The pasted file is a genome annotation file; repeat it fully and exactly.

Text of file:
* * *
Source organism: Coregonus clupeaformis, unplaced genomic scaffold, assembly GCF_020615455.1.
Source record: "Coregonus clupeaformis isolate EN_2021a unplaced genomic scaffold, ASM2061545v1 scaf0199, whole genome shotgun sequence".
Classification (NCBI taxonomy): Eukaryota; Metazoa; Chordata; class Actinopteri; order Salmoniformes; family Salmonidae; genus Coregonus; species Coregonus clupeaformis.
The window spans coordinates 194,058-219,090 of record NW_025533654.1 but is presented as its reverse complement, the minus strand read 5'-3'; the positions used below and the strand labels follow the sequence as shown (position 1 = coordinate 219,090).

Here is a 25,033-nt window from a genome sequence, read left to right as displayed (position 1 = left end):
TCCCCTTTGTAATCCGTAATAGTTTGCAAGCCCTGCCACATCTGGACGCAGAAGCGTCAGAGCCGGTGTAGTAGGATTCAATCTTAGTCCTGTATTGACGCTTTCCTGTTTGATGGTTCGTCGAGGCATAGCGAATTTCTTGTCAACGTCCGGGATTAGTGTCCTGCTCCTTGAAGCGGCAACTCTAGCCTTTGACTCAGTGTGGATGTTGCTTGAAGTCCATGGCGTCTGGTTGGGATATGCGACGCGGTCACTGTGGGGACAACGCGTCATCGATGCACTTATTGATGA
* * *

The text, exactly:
Source organism: Coregonus clupeaformis, unplaced genomic scaffold, assembly GCF_020615455.1.
Source record: "Coregonus clupeaformis isolate EN_2021a unplaced genomic scaffold, ASM2061545v1 scaf0199, whole genome shotgun sequence".
Classification (NCBI taxonomy): Eukaryota; Metazoa; Chordata; class Actinopteri; order Salmoniformes; family Salmonidae; genus Coregonus; species Coregonus clupeaformis.
The window spans coordinates 194,058-219,090 of record NW_025533654.1 but is presented as its reverse complement, the minus strand read 5'-3'; the positions used below and the strand labels follow the sequence as shown (position 1 = coordinate 219,090).

Here is a 25,033-nt window from a genome sequence, read left to right as displayed (position 1 = left end):
TCCCCTTTGTAATCCGTAATAGTTTGCAAGCCCTGCCACATCTGGACGCAGAAGCGTCAGAGCCGGTGTAGTAGGATTCAATCTTAGTCCTGTATTGACGCTTTCCTGTTTGATGGTTCGTCGAGGCATAGCGAATTTCTTGTCAACGTCCGGGATTAGTGTCCTGCTCCTTGAAGCGGCAACTCTAGCCTTTGACTCAGTGTGGATGTTGCTTGAAGTCCATGGCGTCTGGTTGGGATATGCGACGCGGTCACTGTGGGGACAACGCGTCATCGATGCACTTATTGATGA